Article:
Fight Club 2 #9
Dark Horse Comics
The penultimate issue of this Fight Club sequel is probably the most coherent so far, in that I actually mostly understand what the hell is going on. Sebastian, posing as Tyler, tricks his way into the castle where his son – Tyler’s actual host – is being kept. We learn the real reason that Sebastian’s shrink is helping him (he wants to be Tyler’s “vessel”), what Tyler’s real endgame is (fomenting worldwide conflicts and environmental catastrophe so that only a choice elect survive to rebuild the world after its destruction), and, true to Tyler’s styling himself as both God and Noah, he also reveals that he “[hasn’t] always taken human form.”
We also get some more metafictional weirdness, with Sebastian trying to call Chuck Palahniuk (or, as it’s spelled on Chloe’s phone’s display, “Polonic”) for advice or guidance or divine intervention or something. As one of the author’s writing group members says, “He’s Perseus petitioning the gods,” but I’m pretty sure that Perseus didn’t actually have Zeus’s cell number. I appreciate what I think Palahniuk is trying to do here – the apocalyptic theme that was only glanced in the original Fight Club is coming much closer to fruition; here in 2016, with accelerating climate change to the right, ISIS to the left, and who knows what else coming up behind us, the doomsday clock seems a lot closer to midnight than it did in 1996 (when the novel was published) or 1999 (when the movie came out). Watching those bank towers coming down at the end of Fight Club (which didn’t happen in the novel version, remember) feels a lot different today than it did seventeen years ago. Armageddon, Ragnarok, Helter Skelter, whatever you want to call it, erasing your credit score no longer seems like the salvation it once did.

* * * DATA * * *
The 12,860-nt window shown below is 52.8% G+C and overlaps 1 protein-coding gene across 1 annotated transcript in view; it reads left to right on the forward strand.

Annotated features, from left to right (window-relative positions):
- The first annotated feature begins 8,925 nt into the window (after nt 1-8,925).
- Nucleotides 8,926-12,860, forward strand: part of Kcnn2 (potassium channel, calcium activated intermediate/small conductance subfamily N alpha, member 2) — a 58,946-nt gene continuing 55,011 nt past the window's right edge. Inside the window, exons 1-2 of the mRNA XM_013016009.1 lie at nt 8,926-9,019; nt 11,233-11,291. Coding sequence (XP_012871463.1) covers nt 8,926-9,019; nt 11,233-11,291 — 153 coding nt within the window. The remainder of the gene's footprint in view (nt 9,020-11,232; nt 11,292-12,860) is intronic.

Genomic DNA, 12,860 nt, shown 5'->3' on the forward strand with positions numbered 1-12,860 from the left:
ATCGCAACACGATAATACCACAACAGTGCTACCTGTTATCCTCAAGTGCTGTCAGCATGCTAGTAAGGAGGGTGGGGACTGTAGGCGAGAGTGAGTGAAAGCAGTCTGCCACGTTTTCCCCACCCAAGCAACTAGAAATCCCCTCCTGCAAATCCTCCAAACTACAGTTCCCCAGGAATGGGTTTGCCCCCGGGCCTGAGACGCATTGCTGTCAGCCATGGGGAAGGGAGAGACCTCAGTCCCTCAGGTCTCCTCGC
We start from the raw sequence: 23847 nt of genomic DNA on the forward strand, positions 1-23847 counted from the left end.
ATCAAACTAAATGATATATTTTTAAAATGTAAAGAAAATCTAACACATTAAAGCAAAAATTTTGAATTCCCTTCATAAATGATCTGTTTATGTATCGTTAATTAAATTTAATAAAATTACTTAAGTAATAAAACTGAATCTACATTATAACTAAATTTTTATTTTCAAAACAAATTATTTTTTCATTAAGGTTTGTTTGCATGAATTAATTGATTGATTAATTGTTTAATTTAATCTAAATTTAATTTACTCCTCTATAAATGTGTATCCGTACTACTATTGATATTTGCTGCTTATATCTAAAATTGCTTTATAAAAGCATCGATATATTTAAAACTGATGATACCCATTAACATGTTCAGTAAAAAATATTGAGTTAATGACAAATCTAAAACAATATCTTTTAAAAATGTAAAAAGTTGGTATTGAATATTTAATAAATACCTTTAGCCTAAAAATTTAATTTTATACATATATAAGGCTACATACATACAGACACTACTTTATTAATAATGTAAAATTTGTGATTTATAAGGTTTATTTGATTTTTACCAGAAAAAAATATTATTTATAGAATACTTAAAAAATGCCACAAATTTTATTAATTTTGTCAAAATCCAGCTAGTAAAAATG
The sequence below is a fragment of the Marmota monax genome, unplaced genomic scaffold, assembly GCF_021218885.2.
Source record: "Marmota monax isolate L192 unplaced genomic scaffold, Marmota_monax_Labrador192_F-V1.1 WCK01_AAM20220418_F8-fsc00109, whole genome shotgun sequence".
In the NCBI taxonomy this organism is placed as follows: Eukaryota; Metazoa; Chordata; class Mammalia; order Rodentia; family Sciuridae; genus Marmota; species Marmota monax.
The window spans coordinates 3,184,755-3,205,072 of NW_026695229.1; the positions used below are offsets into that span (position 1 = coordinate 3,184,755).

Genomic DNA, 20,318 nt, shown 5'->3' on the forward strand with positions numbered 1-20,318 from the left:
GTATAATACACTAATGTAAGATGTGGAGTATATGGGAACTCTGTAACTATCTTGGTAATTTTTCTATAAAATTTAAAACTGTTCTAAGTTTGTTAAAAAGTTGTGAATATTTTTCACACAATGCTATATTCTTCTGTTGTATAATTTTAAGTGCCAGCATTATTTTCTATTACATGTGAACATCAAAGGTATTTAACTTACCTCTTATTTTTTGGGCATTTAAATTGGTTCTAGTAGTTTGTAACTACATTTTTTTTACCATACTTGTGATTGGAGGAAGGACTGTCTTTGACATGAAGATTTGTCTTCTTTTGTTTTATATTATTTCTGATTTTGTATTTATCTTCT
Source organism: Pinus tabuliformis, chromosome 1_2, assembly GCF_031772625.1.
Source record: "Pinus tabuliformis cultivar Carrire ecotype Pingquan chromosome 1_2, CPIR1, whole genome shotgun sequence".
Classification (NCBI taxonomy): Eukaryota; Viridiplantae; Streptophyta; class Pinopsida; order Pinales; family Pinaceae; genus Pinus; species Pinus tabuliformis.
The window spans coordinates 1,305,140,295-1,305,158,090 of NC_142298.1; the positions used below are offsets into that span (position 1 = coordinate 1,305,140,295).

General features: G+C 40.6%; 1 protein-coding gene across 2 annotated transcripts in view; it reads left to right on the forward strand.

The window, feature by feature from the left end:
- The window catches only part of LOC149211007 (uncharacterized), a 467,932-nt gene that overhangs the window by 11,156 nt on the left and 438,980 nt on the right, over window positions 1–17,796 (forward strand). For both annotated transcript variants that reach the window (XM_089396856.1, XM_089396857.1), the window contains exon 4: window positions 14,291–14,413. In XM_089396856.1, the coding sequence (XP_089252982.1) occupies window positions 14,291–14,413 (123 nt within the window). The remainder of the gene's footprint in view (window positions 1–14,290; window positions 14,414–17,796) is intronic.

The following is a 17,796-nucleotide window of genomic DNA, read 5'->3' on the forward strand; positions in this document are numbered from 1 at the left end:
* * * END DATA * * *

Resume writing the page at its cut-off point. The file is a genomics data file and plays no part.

The problem I’ve had with this series from the beginning is just how confusing it is. Again, maybe I’ll have to eat my words when I go back and reread it once the series is complete. But until we really know what Chuck’s place in Tyler’s cosmology is, the series can only maybe retroactively be worth it. And I say that as an enormous fan of Palahniuk’s work in general. There’s one issue left, but basically, wait for the trade before deciding to dive in here.
Back to the Future #5
Issue 5 was supposed to be the last part of this series, but apparently the sales have been so good that they’ve expanded it into an ongoing title. I’ve got to admit that I was a little wary when that was first announced: I was on board for a 5-issue miniseries, but at what point does a Back to the Future comic that’s self-described as “Untold Tales and Alternate Timelines” (meaning no “new” stories but merely filling in gaps in the stories we already know) wear out its welcome? Fortunately, this is probably the best issue of the series so far, so I’m convinced, at least for the time being.